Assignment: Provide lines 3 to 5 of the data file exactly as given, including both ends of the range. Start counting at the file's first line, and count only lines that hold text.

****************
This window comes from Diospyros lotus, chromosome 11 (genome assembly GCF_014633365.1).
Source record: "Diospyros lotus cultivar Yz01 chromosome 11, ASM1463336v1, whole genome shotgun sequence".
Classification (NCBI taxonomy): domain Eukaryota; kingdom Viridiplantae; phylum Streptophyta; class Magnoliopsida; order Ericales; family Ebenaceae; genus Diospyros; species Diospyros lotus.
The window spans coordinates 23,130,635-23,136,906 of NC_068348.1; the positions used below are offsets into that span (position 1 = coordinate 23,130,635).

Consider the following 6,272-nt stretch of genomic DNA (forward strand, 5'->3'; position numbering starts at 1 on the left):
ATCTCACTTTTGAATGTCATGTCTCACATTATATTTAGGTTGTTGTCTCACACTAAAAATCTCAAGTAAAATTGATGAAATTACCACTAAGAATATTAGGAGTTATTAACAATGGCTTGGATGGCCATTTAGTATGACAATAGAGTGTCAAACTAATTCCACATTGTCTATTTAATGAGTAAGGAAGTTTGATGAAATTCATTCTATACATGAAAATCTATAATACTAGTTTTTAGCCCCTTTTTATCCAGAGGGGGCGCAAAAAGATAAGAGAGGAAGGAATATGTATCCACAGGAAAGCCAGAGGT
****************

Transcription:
Classification (NCBI taxonomy): domain Eukaryota; kingdom Viridiplantae; phylum Streptophyta; class Magnoliopsida; order Ericales; family Ebenaceae; genus Diospyros; species Diospyros lotus.
The window spans coordinates 23,130,635-23,136,906 of NC_068348.1; the positions used below are offsets into that span (position 1 = coordinate 23,130,635).

Consider the following 6,272-nt stretch of genomic DNA (forward strand, 5'->3'; position numbering starts at 1 on the left):